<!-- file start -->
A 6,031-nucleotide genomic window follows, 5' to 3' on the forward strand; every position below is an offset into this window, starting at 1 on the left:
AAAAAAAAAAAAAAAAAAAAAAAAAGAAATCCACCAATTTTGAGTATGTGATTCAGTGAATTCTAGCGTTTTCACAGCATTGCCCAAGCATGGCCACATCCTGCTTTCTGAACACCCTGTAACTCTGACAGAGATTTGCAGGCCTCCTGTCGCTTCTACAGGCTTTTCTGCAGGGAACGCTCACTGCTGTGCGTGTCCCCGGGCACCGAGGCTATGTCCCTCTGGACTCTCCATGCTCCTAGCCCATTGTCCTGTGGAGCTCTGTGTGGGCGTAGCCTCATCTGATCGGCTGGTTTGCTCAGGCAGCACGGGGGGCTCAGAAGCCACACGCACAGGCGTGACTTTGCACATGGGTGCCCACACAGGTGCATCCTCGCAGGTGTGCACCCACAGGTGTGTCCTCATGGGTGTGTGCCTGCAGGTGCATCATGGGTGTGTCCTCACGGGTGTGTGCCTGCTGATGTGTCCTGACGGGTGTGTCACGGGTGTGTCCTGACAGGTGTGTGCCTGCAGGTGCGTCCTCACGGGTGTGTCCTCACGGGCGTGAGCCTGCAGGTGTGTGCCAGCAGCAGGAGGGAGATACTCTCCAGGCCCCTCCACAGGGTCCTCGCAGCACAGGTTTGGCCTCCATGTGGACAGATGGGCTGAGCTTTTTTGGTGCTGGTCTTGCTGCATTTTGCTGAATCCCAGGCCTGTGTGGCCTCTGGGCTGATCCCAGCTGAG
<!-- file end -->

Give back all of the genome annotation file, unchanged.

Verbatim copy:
A 6,031-nucleotide genomic window follows, 5' to 3' on the forward strand; every position below is an offset into this window, starting at 1 on the left:
AAAAAAAAAAAAAAAAAAAAAAAAAGAAATCCACCAATTTTGAGTATGTGATTCAGTGAATTCTAGCGTTTTCACAGCATTGCCCAAGCATGGCCACATCCTGCTTTCTGAACACCCTGTAACTCTGACAGAGATTTGCAGGCCTCCTGTCGCTTCTACAGGCTTTTCTGCAGGGAACGCTCACTGCTGTGCGTGTCCCCGGGCACCGAGGCTATGTCCCTCTGGACTCTCCATGCTCCTAGCCCATTGTCCTGTGGAGCTCTGTGTGGGCGTAGCCTCATCTGATCGGCTGGTTTGCTCAGGCAGCACGGGGGGCTCAGAAGCCACACGCACAGGCGTGACTTTGCACATGGGTGCCCACACAGGTGCATCCTCGCAGGTGTGCACCCACAGGTGTGTCCTCATGGGTGTGTGCCTGCAGGTGCATCATGGGTGTGTCCTCACGGGTGTGTGCCTGCTGATGTGTCCTGACGGGTGTGTCACGGGTGTGTCCTGACAGGTGTGTGCCTGCAGGTGCGTCCTCACGGGTGTGTCCTCACGGGCGTGAGCCTGCAGGTGTGTGCCAGCAGCAGGAGGGAGATACTCTCCAGGCCCCTCCACAGGGTCCTCGCAGCACAGGTTTGGCCTCCATGTGGACAGATGGGCTGAGCTTTTTTGGTGCTGGTCTTGCTGCATTTTGCTGAATCCCAGGCCTGTGTGGCCTCTGGGCTGATCCCAGCTGAG